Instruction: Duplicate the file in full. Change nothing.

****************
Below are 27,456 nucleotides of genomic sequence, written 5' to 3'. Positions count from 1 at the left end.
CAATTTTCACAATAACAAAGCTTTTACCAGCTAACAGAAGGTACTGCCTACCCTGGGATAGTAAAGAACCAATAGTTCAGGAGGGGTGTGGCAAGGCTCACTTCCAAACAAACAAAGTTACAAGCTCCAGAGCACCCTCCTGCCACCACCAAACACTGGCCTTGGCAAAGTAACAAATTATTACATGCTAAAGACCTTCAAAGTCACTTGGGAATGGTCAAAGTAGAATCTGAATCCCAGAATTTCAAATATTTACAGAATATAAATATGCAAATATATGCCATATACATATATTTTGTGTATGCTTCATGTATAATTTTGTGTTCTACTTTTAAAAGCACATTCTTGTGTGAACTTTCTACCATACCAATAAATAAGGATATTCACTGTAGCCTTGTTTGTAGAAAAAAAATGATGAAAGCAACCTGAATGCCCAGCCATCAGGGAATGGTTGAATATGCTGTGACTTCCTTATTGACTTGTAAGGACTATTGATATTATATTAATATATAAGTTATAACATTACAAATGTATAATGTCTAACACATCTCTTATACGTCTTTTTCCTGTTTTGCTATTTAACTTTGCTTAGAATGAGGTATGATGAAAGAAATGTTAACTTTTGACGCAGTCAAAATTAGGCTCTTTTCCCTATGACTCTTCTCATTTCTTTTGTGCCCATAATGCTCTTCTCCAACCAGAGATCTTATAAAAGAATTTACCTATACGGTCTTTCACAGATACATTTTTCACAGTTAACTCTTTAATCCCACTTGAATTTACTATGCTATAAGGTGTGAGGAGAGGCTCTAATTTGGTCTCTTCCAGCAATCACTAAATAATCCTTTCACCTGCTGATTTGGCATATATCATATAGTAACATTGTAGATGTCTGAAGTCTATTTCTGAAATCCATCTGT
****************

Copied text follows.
Below are 27,456 nucleotides of genomic sequence, written 5' to 3'. Positions count from 1 at the left end.
CAATTTTCACAATAACAAAGCTTTTACCAGCTAACAGAAGGTACTGCCTACCCTGGGATAGTAAAGAACCAATAGTTCAGGAGGGGTGTGGCAAGGCTCACTTCCAAACAAACAAAGTTACAAGCTCCAGAGCACCCTCCTGCCACCACCAAACACTGGCCTTGGCAAAGTAACAAATTATTACATGCTAAAGACCTTCAAAGTCACTTGGGAATGGTCAAAGTAGAATCTGAATCCCAGAATTTCAAATATTTACAGAATATAAATATGCAAATATATGCCATATACATATATTTTGTGTATGCTTCATGTATAATTTTGTGTTCTACTTTTAAAAGCACATTCTTGTGTGAACTTTCTACCATACCAATAAATAAGGATATTCACTGTAGCCTTGTTTGTAGAAAAAAAATGATGAAAGCAACCTGAATGCCCAGCCATCAGGGAATGGTTGAATATGCTGTGACTTCCTTATTGACTTGTAAGGACTATTGATATTATATTAATATATAAGTTATAACATTACAAATGTATAATGTCTAACACATCTCTTATACGTCTTTTTCCTGTTTTGCTATTTAACTTTGCTTAGAATGAGGTATGATGAAAGAAATGTTAACTTTTGACGCAGTCAAAATTAGGCTCTTTTCCCTATGACTCTTCTCATTTCTTTTGTGCCCATAATGCTCTTCTCCAACCAGAGATCTTATAAAAGAATTTACCTATACGGTCTTTCACAGATACATTTTTCACAGTTAACTCTTTAATCCCACTTGAATTTACTATGCTATAAGGTGTGAGGAGAGGCTCTAATTTGGTCTCTTCCAGCAATCACTAAATAATCCTTTCACCTGCTGATTTGGCATATATCATATAGTAACATTGTAGATGTCTGAAGTCTATTTCTGAAATCCATCTGT